As reported by, the Civil Service System governs how thousands of public employees in New Jersey are hired, promoted, and fired. Currently, employees receive jobs and move up based on examinations. But under the proposed changes, to be voted on by the State Civil Service Commission, some jobs would be grouped together as part of a “band,” allowing managers to move employees from one position to another without exams. The State says this will streamline promotions and save money.

Critics, though, say the changes would lead to cronyism, discrimination against women and members of minority, and make it harder for military veterans to obtain jobs and promotions. They also claim the Christie administration has tried to sneak the changes through by having the Commission hold only one hearing on the matter.  

The resolution (ACR199/SCR158) says the Civil Service Commission has 30 days to amend or withdraw the proposed changes, or the Legislature may vote on another resolution to “exercise its authority under the constitution” to invalidate them. The State Senate passed the resolution 24-13 and the State Assembly passed it 46-32.

According to the resolution, the State Constitution says that appointments and promotions within the Civil Service System must be made “according to merit and fitness” through competitive examinations. “In order to best serve the public, government requires competent professional employees who are hired through a fair process,” Assemblywoman Linda Stender, the resolution’s co-sponsor, said in a statement. “Civil Service is in place to constitutionally guarantee public access to publicly funded jobs. We must have safeguards in place to ensure that elected or appointed officials do not turn public employment into their own personal hiring agency.”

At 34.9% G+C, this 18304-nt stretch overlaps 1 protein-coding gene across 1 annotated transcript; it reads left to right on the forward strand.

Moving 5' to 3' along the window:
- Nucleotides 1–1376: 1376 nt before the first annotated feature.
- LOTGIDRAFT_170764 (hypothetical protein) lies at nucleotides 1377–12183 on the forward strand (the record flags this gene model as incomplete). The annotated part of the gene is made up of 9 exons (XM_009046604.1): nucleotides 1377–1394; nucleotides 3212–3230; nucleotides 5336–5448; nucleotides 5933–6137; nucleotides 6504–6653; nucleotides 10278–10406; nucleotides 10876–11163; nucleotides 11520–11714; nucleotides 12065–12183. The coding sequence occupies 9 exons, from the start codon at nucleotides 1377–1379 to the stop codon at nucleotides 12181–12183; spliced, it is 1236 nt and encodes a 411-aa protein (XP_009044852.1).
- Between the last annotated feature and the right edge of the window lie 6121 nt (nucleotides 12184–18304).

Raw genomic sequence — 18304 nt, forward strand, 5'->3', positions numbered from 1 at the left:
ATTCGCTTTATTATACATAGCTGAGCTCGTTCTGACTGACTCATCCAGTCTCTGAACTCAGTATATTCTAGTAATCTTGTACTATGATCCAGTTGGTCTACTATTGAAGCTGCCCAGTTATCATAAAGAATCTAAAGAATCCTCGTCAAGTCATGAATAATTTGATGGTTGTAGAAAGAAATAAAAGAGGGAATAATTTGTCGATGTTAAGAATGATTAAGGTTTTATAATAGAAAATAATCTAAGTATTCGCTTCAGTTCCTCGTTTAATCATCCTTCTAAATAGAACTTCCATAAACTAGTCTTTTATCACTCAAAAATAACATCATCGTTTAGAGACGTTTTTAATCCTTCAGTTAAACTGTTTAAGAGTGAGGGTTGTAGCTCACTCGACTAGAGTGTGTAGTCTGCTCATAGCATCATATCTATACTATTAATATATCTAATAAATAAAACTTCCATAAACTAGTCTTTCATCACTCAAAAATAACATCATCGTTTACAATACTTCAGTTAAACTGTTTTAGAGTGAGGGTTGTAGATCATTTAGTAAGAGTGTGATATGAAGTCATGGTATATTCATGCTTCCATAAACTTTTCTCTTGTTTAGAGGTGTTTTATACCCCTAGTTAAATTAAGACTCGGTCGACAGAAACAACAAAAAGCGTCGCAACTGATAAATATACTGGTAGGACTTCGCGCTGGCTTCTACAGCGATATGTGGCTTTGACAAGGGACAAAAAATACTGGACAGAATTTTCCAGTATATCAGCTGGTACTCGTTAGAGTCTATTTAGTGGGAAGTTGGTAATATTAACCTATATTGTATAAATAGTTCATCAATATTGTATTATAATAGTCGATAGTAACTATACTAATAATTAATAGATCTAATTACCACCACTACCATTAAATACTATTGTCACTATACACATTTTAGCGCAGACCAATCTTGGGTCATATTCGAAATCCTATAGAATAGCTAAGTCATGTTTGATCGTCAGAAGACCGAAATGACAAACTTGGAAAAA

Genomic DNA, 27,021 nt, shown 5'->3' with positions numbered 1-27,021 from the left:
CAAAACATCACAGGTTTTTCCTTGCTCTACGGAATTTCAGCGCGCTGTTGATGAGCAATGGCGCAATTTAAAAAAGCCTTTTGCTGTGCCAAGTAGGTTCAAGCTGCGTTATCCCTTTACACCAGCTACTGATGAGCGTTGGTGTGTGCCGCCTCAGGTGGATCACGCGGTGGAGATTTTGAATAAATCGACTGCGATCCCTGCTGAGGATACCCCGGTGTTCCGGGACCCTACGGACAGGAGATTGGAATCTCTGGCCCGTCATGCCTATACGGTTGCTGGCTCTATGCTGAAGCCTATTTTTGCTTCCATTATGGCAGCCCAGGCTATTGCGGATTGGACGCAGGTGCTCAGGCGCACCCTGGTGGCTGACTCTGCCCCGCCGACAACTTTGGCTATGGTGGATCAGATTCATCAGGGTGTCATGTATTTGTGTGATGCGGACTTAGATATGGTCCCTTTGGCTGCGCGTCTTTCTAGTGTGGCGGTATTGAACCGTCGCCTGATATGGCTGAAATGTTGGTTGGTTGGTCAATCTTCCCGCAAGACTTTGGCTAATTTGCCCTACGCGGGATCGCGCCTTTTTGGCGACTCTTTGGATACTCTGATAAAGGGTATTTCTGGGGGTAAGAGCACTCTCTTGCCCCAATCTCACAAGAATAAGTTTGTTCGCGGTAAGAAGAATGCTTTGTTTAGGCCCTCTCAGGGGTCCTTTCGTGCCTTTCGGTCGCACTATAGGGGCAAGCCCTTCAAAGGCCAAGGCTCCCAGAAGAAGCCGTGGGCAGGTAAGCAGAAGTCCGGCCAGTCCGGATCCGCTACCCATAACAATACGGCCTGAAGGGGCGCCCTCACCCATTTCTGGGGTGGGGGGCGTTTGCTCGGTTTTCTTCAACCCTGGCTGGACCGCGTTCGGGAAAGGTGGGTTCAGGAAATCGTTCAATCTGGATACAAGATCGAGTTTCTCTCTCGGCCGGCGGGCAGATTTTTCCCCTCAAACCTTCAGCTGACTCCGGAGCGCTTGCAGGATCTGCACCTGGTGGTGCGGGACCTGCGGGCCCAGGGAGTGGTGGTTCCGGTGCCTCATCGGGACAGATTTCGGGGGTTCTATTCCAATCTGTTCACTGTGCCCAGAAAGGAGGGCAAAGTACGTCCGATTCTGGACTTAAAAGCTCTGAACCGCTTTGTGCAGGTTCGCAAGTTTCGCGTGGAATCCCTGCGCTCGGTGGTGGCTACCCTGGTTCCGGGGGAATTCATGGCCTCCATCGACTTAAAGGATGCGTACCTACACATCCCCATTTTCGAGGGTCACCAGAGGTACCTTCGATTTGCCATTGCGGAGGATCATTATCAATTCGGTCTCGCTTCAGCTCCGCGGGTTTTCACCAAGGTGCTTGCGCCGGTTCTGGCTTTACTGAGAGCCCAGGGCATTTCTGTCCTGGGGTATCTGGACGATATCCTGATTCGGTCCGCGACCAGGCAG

Christie said last week that despite what critics claim, the changes would not eliminate a rule that gives military veterans first shot a public jobs. The Commission, a panel of five members appointed by Christie, has not yet announced when it will vote on the changes.

The Communications Workers of America, the State’s largest public employees union and one of the most vocal critics of the proposed changes, released a statement praising the resolution. “We’re heartened the Democrats are holding the Christie Administration accountable for his attempt to hold back veterans, the disabled, women, people of color and LGBT workers while opening the floodgates to cronyism and patronage.”